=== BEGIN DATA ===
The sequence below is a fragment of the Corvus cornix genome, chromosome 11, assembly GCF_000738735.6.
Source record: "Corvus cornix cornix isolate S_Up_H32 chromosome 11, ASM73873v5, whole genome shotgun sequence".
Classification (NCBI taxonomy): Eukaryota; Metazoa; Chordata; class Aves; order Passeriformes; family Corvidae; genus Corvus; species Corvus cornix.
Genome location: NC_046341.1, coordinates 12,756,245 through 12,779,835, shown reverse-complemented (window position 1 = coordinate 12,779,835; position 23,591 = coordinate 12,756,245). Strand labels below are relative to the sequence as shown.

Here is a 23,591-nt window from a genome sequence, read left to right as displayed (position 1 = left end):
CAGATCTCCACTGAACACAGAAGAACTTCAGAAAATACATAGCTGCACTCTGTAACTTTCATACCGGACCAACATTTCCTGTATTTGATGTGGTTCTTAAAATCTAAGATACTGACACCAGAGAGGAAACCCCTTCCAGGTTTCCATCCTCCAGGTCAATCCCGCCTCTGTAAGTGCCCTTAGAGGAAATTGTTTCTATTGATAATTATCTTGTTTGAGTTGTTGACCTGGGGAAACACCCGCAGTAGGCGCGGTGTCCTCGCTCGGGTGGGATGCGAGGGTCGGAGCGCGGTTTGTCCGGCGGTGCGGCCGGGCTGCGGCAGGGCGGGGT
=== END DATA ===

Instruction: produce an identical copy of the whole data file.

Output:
The sequence below is a fragment of the Corvus cornix genome, chromosome 11, assembly GCF_000738735.6.
Source record: "Corvus cornix cornix isolate S_Up_H32 chromosome 11, ASM73873v5, whole genome shotgun sequence".
Classification (NCBI taxonomy): Eukaryota; Metazoa; Chordata; class Aves; order Passeriformes; family Corvidae; genus Corvus; species Corvus cornix.
Genome location: NC_046341.1, coordinates 12,756,245 through 12,779,835, shown reverse-complemented (window position 1 = coordinate 12,779,835; position 23,591 = coordinate 12,756,245). Strand labels below are relative to the sequence as shown.

Here is a 23,591-nt window from a genome sequence, read left to right as displayed (position 1 = left end):
CAGATCTCCACTGAACACAGAAGAACTTCAGAAAATACATAGCTGCACTCTGTAACTTTCATACCGGACCAACATTTCCTGTATTTGATGTGGTTCTTAAAATCTAAGATACTGACACCAGAGAGGAAACCCCTTCCAGGTTTCCATCCTCCAGGTCAATCCCGCCTCTGTAAGTGCCCTTAGAGGAAATTGTTTCTATTGATAATTATCTTGTTTGAGTTGTTGACCTGGGGAAACACCCGCAGTAGGCGCGGTGTCCTCGCTCGGGTGGGATGCGAGGGTCGGAGCGCGGTTTGTCCGGCGGTGCGGCCGGGCTGCGGCAGGGCGGGGT